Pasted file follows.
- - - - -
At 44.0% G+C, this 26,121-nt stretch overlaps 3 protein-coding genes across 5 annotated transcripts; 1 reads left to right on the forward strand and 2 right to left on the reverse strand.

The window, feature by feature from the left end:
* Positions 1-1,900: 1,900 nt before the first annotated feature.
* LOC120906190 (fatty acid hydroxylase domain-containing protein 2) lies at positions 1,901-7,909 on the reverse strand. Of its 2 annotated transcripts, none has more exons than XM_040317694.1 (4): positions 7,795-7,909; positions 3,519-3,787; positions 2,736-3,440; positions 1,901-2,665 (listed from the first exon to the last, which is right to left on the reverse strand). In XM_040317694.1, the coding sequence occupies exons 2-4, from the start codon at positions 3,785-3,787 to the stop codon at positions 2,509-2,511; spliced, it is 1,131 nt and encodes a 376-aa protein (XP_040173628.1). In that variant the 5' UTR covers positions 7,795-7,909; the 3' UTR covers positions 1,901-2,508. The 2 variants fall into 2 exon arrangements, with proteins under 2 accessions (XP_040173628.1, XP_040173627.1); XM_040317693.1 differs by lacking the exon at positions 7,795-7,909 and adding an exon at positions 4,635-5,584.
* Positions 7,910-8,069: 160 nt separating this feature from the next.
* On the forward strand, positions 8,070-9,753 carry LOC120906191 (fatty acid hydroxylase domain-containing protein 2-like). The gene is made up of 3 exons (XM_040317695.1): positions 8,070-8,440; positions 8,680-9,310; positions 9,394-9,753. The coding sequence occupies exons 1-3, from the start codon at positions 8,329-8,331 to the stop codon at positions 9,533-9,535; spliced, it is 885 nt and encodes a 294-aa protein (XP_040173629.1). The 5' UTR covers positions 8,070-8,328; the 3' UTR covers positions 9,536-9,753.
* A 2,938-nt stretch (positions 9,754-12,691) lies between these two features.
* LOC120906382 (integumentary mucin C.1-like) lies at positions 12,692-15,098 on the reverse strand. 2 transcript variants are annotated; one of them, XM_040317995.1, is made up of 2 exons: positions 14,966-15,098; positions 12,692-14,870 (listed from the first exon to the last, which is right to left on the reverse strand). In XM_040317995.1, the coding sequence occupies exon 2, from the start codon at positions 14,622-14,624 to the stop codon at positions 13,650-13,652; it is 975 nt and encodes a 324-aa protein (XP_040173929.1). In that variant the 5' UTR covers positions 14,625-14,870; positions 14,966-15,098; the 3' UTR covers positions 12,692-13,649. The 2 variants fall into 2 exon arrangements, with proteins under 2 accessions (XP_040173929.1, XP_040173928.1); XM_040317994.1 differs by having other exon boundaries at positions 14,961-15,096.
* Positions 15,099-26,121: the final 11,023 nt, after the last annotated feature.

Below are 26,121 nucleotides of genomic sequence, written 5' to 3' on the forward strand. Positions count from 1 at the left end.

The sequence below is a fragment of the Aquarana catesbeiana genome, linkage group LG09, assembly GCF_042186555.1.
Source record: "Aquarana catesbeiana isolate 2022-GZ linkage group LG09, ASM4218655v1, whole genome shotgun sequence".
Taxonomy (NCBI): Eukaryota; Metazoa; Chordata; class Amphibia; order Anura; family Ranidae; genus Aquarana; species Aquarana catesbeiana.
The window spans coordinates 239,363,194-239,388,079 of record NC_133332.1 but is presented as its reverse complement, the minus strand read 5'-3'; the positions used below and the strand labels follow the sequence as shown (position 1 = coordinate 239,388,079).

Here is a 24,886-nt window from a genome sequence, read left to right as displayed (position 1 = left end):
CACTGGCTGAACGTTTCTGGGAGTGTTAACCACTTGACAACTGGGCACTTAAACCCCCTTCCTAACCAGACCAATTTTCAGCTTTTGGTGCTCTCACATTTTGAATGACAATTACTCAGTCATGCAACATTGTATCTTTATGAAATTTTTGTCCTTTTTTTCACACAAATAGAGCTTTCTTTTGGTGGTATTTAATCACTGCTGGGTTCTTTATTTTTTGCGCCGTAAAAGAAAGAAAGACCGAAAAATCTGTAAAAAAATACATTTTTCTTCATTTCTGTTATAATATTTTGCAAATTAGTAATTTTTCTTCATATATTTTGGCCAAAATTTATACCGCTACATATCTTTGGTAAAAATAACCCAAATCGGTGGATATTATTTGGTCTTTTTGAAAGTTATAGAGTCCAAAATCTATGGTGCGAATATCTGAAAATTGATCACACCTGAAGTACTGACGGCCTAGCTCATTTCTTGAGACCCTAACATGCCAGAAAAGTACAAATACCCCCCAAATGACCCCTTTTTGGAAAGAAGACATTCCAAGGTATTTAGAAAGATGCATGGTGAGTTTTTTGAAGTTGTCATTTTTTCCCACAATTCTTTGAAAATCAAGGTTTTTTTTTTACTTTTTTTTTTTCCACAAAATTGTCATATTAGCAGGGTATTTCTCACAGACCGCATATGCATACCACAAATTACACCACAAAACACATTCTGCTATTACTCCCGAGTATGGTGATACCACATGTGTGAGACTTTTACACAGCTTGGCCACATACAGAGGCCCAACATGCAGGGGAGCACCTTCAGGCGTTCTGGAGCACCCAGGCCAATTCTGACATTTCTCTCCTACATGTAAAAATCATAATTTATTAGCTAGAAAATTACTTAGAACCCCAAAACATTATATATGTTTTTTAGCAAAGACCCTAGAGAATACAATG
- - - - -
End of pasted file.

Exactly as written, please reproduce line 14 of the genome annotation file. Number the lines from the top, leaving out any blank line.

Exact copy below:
The window spans coordinates 239,363,194-239,388,079 of record NC_133332.1 but is presented as its reverse complement, the minus strand read 5'-3'; the positions used below and the strand labels follow the sequence as shown (position 1 = coordinate 239,388,079).